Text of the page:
My Seminary Now “New Testament Introduction” (Live Course with Video Lectures)

My Seminary Now “New Testament Introduction” (Live Course with Video Lectures) August 7, 2023

I’m excited to be teaching a live-format course with Seminary Now with high quality video lectures. This is an affordable way to try out seminary.

Learn more about the format and course HERE.

Recently I was interviewed by SeminaryNow, check out the discussion below:

What is the most common question you get when it comes to the New Testament and why do you think this is the case?

I get a lot of questions about how to apply these seemingly ancient texts to life today. While it’s true there is a big time and culture gap between life in the ancient Roman world and life in the West today, there are so many things common to all human life as well: friendship, loss, suffering, dreams and hopes, money problems, relationship problems, politics.

People are people, and the Bible is about real life, not just heaven and the afterlife. So, I encourage students of the Bible to think about the people who first received Romans, or Matthew, or Hebrews, or Revelation—how would these texts have helped them to live in the grind of normal life? How did it bring comfort? Challenge them? Give them hope? Heal relationships? Understand better how to honor God in the mundane as well as in sacred spaces? A little work understanding context goes a long way!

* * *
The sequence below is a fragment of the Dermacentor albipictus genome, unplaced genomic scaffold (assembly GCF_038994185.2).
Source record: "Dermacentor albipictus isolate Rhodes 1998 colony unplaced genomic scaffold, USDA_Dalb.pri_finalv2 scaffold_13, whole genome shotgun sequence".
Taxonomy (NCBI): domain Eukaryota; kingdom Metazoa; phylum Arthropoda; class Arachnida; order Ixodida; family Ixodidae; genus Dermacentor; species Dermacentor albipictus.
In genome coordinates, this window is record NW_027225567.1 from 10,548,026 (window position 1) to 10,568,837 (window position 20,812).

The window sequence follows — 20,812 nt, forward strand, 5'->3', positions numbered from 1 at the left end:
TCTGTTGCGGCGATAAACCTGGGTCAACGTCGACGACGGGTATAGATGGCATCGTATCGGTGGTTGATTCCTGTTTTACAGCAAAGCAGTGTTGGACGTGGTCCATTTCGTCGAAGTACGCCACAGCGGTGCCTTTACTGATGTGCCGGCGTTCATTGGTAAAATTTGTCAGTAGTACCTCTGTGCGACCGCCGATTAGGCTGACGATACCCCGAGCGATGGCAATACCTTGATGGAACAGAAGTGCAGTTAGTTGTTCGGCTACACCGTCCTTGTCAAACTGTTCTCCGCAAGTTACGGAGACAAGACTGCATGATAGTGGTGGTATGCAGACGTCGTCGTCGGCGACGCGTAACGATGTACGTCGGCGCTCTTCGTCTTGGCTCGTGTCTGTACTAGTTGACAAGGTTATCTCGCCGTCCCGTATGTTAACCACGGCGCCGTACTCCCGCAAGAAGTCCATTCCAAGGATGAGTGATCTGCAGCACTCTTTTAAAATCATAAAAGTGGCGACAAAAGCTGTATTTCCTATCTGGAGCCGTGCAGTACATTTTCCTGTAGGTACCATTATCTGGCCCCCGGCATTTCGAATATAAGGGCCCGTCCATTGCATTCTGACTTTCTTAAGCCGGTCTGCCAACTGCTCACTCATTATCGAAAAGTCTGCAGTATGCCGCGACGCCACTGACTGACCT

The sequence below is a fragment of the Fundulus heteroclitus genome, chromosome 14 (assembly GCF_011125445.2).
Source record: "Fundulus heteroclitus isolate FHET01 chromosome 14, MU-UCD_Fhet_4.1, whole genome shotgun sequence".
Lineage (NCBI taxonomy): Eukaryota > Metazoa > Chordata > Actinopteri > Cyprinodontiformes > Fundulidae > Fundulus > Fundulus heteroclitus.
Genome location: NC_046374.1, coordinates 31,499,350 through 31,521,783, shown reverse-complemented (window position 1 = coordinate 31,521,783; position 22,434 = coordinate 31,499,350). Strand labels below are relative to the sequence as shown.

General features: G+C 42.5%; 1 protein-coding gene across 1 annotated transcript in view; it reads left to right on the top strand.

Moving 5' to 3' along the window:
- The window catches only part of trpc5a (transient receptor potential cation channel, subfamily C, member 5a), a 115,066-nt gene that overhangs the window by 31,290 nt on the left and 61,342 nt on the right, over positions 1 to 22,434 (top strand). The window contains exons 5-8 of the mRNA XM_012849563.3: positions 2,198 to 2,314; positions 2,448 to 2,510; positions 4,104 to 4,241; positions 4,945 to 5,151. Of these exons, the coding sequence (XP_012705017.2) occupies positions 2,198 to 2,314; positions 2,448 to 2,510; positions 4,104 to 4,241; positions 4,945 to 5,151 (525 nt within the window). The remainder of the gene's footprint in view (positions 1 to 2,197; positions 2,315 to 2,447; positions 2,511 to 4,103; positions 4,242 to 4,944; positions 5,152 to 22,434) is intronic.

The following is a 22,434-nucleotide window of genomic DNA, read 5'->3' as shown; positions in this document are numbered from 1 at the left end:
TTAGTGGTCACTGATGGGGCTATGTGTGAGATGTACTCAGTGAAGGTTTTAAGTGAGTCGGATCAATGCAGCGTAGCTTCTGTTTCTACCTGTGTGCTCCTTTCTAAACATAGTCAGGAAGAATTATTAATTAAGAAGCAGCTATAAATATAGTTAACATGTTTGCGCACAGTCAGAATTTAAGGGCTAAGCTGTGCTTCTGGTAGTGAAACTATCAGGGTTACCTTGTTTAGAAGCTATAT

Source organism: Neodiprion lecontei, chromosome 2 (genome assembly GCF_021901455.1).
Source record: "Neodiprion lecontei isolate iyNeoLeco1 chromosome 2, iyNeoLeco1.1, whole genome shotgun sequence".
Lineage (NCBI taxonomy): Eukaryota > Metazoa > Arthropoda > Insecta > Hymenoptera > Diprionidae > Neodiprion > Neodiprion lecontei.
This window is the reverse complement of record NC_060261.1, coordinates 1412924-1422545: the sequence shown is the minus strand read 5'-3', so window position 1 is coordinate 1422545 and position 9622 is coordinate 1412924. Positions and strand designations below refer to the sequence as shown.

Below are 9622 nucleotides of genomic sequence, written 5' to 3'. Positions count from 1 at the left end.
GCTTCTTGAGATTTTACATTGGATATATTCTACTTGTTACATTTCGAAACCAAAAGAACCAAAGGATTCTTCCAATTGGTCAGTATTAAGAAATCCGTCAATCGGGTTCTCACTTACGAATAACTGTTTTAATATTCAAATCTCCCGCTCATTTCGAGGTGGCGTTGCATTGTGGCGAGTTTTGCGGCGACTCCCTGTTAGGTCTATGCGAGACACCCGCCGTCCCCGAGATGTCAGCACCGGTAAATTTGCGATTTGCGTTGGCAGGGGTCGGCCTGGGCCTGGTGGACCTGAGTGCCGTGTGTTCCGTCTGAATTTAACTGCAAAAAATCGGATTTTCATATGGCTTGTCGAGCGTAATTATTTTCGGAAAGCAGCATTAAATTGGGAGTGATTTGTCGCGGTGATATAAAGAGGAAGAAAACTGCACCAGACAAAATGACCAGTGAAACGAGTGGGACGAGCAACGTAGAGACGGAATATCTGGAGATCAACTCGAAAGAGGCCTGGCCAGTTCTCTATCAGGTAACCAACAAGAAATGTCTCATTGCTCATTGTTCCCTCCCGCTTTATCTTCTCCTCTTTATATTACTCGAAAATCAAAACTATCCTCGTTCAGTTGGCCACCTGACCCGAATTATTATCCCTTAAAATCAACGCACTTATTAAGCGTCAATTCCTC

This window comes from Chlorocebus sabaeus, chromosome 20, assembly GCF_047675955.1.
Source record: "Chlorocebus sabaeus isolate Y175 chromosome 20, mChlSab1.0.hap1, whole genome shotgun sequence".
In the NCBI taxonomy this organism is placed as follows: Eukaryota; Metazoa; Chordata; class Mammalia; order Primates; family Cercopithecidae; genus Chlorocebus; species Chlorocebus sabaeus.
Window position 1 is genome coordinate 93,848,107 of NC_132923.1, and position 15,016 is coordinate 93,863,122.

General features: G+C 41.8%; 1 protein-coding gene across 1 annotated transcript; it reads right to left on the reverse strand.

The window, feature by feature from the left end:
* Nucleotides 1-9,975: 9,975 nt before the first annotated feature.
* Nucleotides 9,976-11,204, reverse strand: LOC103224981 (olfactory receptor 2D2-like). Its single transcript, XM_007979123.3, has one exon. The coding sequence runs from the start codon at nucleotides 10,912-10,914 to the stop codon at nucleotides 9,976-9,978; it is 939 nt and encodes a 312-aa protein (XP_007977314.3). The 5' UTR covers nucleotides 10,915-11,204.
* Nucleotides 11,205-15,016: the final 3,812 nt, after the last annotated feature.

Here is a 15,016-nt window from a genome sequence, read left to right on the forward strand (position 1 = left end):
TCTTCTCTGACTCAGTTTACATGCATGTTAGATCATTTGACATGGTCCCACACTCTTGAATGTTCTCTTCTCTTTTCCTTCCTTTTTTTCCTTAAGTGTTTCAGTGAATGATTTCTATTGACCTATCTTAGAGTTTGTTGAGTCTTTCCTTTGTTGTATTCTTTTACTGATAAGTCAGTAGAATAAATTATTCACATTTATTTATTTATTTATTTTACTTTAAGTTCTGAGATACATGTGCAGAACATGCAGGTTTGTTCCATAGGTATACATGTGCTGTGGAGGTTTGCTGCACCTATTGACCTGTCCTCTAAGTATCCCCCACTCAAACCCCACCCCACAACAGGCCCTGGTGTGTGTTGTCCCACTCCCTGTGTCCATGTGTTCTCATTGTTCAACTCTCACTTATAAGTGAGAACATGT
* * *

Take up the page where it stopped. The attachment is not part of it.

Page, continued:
How can understanding the historical context of the New Testament bring it to life for us today?

It helps to have a basic understanding of the key historical events around the time of Jesus. Think about life today, and how it has been shaped by recent things like 9/11, the smart-phone revolution, and the pandemic.

If we understand key cultural events—like the shift from a republic to an empire, or the destruction of the Jewish temple—we can make sense of how people thought about the world in the past. There is also the significance of cultural values and social dynamics. How do men and women relate? How did society look at children? Foreigners? Social class?

We can make better sense of why Jews and Samaritan didn’t get along, or why Peter didn’t want to interact with Cornelius, or why some looked down on people from Nazareth.

Are there a few passages that have really spoken to you personally over the years?

I’ve been spending a lot of time lately in Ephesians for some of my research. I have come to see this as a kind of liturgical sermon that functions as something like Paul’s “Greatest Hits” of his key preaching points throughout his career: unity in the church, leaving behind old bad habits, striving towards health and growth, and especially his most important message: God’s generous love in Christ and his desire to be loved by us.

The “good news” of the gospel is not just how to get saved; it is really about the God who pursues sinners to rescue them and make them a part of his family, because he loves us. Whenever I read Ephesians, I feel like Paul is bursting with gratitude as he ponders this God who is full of compassion, mercy, and love.

How is your New Testament Survey course different than similar courses offered today? What is your hope for all those who take this course?

This course aims for a balance of different elements of each book of the New Testament: we look at the background and situation, a basic outline of the text, tricky texts that have confusing or difficult information, and theological themes and distinctives. We can’t cover every single important issue in the New Testament, but we cover a lot of ground in a short space.

My hope is for students to grow in their knowledge of the New Testament, to have a basic understanding of each book of the New Testament, and to be inspired to continue their studies so they can go deeper.

 


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